Google opens up Cloud Platform code on GitHub
Seeking to make a dent in AWS, Google make another attempt to encourage developers to its all-singing cloud project with starter projects.
Since its rebranding
last June, Google Cloud Platform
has struggled to set the world alight, despite a string of
initiatives to bring newcomers to its collections of cloud
services, and crucially away from AWS’s clutches.
Back in November (and just before
Amazon’s re:Invent conference),
slashed pricing by 30% on the umbrella project
that bundles together App Engine, BigQuery and
the newest infrastructure project Compute Engine amongst other
services. Yesterday, they announced their newest ploy – push tools
and code samples to GitHub
to whet the appetite of developers.
Making code available on the hugely successful hosting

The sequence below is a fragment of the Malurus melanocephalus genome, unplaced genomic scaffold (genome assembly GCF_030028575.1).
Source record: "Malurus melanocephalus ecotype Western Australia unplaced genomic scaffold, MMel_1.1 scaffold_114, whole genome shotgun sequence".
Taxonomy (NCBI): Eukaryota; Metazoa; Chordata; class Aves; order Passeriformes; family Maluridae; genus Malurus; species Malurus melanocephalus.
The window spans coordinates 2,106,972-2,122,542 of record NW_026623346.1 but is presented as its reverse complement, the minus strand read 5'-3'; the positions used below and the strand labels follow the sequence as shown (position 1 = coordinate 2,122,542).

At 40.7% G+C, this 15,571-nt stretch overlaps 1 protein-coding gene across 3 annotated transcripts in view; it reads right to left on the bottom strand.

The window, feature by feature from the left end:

service is a fairly standard practice for tech giants and is a
proven gateway to greater adoption. Google aren’t doing this by
half-measures either, making 36 public repositories for Cloud
Platform available in a variety of languages including Java,
Google’s “starter projects” will show developers how to get
going with Cloud Platform’s APIs using different stacks,
according to Developer Advocate,
“We set up this organization not only to give you an easy way
to find and follow our samples, but also to give you a way to get
involved and start hacking alongside us,” explains
The opening gambit includes examples of App Engine guest book
apps and a OAuth 2.0 helper. Nothing particularly hot, but we’ll
likely see more interesting things appearing down the
Google’s penchant for giving freebies has worked previously
and this move should help entice developers to Cloud Platform. You
can’t help but feel they face an uphill battle in 2013
however. OpenStack’s hype is subsiding as big vendors
primed to release their own infrastructure stacks, potentially
squeezing their market share further.
And then there’s the unshiftable juggernaut that is AWS.
Expect these two to trade further blows
throughout the year in any case.